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The Mexican Connection

Alejandro González Iñárritu

Tuesday 27 July 2004, by Arthur Lutz

As his second film is released and adored, we already feel like writing a "complete works" review. We have been blessed with a sort of faith... and we want to spread it.

Alejandro González Iñárritu has to this date only directed two full features : "Amores Perros" and "21 grams". His other contribution to the film industry are one of the BMW shorts (if you don’t know what they are, look them up) and one of the shorts in "11’09’’01 - September 11" a project that brought together a number of talented directors on a theme based collection of 11 minute shorts.

To begin with, this director made his name through being the mexican guy who’d made a really amazing film: Amores Perros. It was getting a lot of coverage, a lot of people were talking about it, there was some sort of controversy around the violence portrayed... missing this hype was not an option (although some times it’s much better to ignore hype...). So we got our asses down to the cinema and became witnesses to the phenomenon, now WE were raving about it. Sure enough, the film was violent. It included scenes of murder, graphic dog fights, sex, drugs, and latino rock’n’roll.

Amores Perros is admirably well cut, with not a single frame letting you evade the frantic rhythm. The film is neatly cut out in three life paths which cross each other in tragic ways, this crossing not being a central focus but a means to link these profoundly touching stories.

The expression of the similarities between physical violence and psychological violence is perfect. The three parts of the film are -or should be seen as- equally violent in hugely different ways. Never before has such a extreme link been portrayed with such pitch. To be able to put psychological and emotional violence on the same level as graphic violence is a large criticism of our society’s approach to images. Relating the off-frame misery, questions the recuring show’n’tell, shock-as-much-as-you-can, voyeuristic, tip-of-the-iceberg attitude that fills our visual medias worldwide.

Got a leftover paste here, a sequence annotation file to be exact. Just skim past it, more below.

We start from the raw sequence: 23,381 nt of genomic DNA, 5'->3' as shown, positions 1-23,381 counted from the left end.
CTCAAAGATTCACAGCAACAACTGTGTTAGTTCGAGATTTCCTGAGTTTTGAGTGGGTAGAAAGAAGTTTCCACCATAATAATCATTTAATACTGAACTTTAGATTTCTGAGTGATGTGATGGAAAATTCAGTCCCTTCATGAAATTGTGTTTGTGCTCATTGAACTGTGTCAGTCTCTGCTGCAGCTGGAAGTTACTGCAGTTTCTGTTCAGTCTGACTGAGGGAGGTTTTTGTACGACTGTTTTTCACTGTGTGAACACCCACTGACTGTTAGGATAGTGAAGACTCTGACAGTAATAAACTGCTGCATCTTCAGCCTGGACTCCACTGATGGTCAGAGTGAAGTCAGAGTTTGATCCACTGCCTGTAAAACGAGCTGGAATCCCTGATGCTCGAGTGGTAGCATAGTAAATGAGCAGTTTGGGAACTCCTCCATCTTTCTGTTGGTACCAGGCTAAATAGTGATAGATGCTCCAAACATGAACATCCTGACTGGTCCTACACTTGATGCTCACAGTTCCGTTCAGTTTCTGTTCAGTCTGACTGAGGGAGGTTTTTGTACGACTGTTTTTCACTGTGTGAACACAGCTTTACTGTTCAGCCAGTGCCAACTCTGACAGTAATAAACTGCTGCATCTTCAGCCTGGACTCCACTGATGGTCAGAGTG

Alejandro Gonzalez Iñárritu is particularly skilled at using photography as a complete art in his films. Absorbing his films is like going to the pictures and going to art gallery exhibiting fantastic photography. Very much color coded as the brilliant "Traffic" by Sodenberg, the subtelty of his moods includes the spectator is his inquisite worlds.

It’s easy for us to say now, the actors are promising, talented and make us forget they are actors (being the ultimate performance...). In particular Gael García Bernal (la Mala educación, Y tu mamá también) on most movie magazine covers these days... His admirable directing of these young talents later bought his way into working with some actors whose talent was already acquired.

Amores Perros ("Love’s a bitch" / "Amour chiennes") is an unmisseable masterpiece, the kind that should convert your likings in cinema to a hobby or a passion.


The BMW short that he directed is rather striking. It definitelly stands out of the pack (among others : Ang Lee, John Woo, Tony Scott, etc.). Although some might argue that these are "long commercials" or "short filmercials", they still captivate us beyond the "buy our cars" message. And, in some sense, his work in this context seems to evade the most this concept. Elements of it are found in the fact that there is a gruesome dark portrayal of a distant reality : colombia’s drug gangs. Blood all over the back seat of a BMW SUV doesn’t exactly encourage people to buy their cars.